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Calculating second derivatives implicitly

  1. Jun 11, 2010 #1

    I've just been learning about how to get first derivatives implicitly and I think I'm getting it. Then the book comes onto calculating second derivatives implicitly and I don't know how to handle the dy/dx terms you might have in your equation from the first implicit differentiation

    Lets say you have this after your first round of implicit differentiation

    [tex]2\frac{dy}{dx} + cos(y)\frac{dy}{dx} = \frac{2x}{\Pi}[/tex]

    Then lets get the second derivative of the first term

    [tex]\frac{dy}{dx}\left(2 \frac{dy}{dx}\right)[/tex]

    It seems so simple but I don't know how to do it. I know what the answer should be as its in the book. In fact the book thinks its so simple it doesn't bother to explain this term. But for some reason it's throwing me.

    The derivative of dy/dx wrt to x is the second derivative d2y/dx^2 but I don't know how to take into account the 2. Is the 2 just classed as a multiple of a function which is why the answer is 2 (d2y/dx2)

  2. jcsd
  3. Jun 11, 2010 #2


    Staff: Mentor

    Solving for dy/dx gives
    [tex]\frac{dy}{dx}(2 + cos(y)) = \frac{2x}{\pi}[/tex]
    [tex]\Rightarrow \frac{dy}{dx} = \frac{2x}{\pi (2 + cos(y))}[/tex]

    Now take the derivative with respect to x of both sides.
    This doesn't mean what I think you intended.
    This is dy/dx times 2dy/dx, which is 2(dy/dx)2. What you meant to write, I believe was
    [tex]\frac{d}{dx}\left(2 \frac{dy}{dx}\right)[/tex]

    This means "take the derivative of 2 times dy/dx."

    dy/dx is the derivative of y with respect to x. d/dx is the operator that means to take the derivative of whatever quantity it's applied to. The first is a derivative; the second indicates intent.
  4. Jun 11, 2010 #3


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    Since "2" is a constant, the derivative of 2f(x), with respect to x, is 2 df/dx. In particular, the derivative of 2dy/dx is [itex]2d^2y/dx^2[/itex].

    But, like Mark44, I suspect that is NOT the question you meant to ask! What does the problem say, really?
  5. Jun 11, 2010 #4

    You are right about my typing error - thanks

    You have rearranged the equation to make dy/dx the subject to get teh second derivative. That's not the way the book I am reading is doing it but that doesn't matter as it wasn't the actual problem itself I couldnt do - it was one step of the problem whcih confused me which was this bit in isolation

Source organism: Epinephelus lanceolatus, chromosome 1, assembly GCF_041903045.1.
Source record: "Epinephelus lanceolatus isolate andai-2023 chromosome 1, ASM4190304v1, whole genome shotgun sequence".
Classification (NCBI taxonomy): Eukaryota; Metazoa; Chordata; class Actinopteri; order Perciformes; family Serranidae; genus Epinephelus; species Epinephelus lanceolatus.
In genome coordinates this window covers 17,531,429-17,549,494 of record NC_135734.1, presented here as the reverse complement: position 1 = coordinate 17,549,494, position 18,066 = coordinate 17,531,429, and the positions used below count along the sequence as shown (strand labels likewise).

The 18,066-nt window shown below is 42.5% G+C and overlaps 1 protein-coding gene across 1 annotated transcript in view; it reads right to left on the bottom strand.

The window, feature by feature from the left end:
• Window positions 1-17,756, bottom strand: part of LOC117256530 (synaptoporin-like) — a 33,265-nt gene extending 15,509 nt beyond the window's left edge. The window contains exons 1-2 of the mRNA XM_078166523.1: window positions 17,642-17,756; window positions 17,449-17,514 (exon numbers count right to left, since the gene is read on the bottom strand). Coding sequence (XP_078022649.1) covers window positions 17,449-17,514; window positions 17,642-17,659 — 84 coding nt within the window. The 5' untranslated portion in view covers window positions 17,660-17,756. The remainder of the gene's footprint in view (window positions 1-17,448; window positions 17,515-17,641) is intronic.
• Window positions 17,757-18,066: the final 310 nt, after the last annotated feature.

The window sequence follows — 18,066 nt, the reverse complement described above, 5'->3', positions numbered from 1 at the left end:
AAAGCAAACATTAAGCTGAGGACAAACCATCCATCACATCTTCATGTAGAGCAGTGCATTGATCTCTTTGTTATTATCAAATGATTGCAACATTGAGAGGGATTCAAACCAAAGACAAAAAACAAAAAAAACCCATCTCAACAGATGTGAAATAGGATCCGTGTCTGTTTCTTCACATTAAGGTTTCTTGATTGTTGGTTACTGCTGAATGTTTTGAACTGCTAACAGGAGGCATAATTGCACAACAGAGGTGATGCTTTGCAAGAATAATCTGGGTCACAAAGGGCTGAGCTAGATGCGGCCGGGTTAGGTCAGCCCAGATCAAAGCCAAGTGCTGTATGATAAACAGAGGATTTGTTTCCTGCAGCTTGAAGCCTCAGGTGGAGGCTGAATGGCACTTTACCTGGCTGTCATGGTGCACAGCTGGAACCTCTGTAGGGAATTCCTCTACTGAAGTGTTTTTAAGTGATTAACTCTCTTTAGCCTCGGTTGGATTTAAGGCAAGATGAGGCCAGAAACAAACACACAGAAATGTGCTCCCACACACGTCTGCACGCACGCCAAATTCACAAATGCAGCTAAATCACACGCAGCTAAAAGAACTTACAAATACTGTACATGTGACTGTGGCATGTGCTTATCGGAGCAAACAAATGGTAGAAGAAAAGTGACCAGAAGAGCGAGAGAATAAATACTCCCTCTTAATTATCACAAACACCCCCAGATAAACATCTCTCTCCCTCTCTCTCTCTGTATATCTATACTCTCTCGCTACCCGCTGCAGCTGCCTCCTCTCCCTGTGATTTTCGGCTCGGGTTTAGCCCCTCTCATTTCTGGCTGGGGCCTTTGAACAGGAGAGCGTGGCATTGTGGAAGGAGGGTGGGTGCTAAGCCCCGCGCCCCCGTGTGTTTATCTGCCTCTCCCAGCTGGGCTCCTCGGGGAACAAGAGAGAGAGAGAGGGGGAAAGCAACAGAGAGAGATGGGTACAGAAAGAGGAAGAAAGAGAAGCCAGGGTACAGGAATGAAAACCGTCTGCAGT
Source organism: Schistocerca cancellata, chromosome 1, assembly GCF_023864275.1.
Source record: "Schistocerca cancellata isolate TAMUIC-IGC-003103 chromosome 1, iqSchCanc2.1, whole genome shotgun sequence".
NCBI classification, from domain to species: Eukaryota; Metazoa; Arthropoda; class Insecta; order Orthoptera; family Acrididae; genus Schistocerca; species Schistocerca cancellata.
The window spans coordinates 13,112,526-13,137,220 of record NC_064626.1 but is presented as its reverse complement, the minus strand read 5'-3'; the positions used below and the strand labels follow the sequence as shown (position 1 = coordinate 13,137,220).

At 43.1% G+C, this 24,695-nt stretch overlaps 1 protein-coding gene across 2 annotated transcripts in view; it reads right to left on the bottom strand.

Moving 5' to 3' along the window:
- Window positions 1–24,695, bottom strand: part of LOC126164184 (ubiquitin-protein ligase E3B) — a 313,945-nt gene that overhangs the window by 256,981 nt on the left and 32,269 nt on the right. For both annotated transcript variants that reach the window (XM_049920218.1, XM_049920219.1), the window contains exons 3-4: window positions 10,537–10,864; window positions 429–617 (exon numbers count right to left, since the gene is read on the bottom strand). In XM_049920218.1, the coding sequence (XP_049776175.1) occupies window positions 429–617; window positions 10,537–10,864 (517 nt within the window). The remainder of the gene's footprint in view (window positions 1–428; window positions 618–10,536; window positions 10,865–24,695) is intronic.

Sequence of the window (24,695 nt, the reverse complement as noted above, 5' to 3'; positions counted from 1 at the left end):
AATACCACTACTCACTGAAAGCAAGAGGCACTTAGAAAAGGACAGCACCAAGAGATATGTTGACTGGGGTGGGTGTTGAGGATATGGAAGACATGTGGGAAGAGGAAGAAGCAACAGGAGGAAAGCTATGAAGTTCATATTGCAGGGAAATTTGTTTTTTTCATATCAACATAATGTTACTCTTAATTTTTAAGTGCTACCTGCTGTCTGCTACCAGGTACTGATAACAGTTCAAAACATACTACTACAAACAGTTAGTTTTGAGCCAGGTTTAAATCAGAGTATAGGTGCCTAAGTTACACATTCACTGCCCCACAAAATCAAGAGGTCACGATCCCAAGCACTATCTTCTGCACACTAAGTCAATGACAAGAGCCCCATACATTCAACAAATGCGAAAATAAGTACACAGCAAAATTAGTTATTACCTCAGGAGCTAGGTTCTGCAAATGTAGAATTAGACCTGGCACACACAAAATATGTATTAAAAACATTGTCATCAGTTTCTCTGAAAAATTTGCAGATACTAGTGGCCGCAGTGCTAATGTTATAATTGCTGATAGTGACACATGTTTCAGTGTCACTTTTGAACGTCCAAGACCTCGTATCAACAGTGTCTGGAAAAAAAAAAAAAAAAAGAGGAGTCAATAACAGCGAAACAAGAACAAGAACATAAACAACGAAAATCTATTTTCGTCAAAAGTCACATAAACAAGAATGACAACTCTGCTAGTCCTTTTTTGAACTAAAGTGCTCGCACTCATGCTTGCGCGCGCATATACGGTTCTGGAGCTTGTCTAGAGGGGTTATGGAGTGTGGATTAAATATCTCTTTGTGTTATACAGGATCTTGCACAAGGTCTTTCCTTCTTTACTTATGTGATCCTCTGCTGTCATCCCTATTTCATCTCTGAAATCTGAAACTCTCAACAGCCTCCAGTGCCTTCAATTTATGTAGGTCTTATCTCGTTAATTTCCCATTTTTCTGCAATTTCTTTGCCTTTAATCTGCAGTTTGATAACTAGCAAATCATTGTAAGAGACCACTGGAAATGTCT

[tex]\frac{d}{dx}\left(2 \frac{dy}{dx}\right)[/tex]

    I wondered what rule you are applying to get the answer which is 2(d^2d/dx^2). Is it just the constant multiple of a function rule? In other words the derivative of 2x^2 wrt x is simply 2 times the derivative of x^2 wrt x. Similarly the derivative of 2(dy/dx) wrt to x is 2 times the derivative of dy/dx wrt x.

    I know this is simple but it confused me at the time and I wanted to check my understanding.

    I think HallsOfIvy has answered at the same time I'm typing!
  6. Jun 11, 2010 #5
    The actual problem was to get the second derivative of

    [tex]2y + sin(y) = \frac{x^2}{pi} + 1[/tex]

    It was a worked example and I could follow it except it confused me for some reasons on the term I pointed out.
  7. Jun 11, 2010 #6


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    If you want to go through it nitpicking detail, you can use the product rule:
    [tex]\frac{d}{dx}(2\frac{dy}{dx}) =\frac{d}{dx}(2)\frac{dy}{dx} +2 \frac{d}{dx}(\frac{dy}{dx}) [/tex]

    Since 2 is a constant, it's derivative with respect to x is zero, so the first term is zero. So you are left with:

    [tex]\frac{d}{dx}(2\frac{dy}{dx}) =2 \frac{d}{dx}(\frac{dy}{dx}) = 2 \frac{d^2y}{dx^2} [/tex]
  8. Jun 11, 2010 #7
    That was why I confused myself! I wanted to use the product rule but I knew I didnt need to and got muddled. Thank-you!
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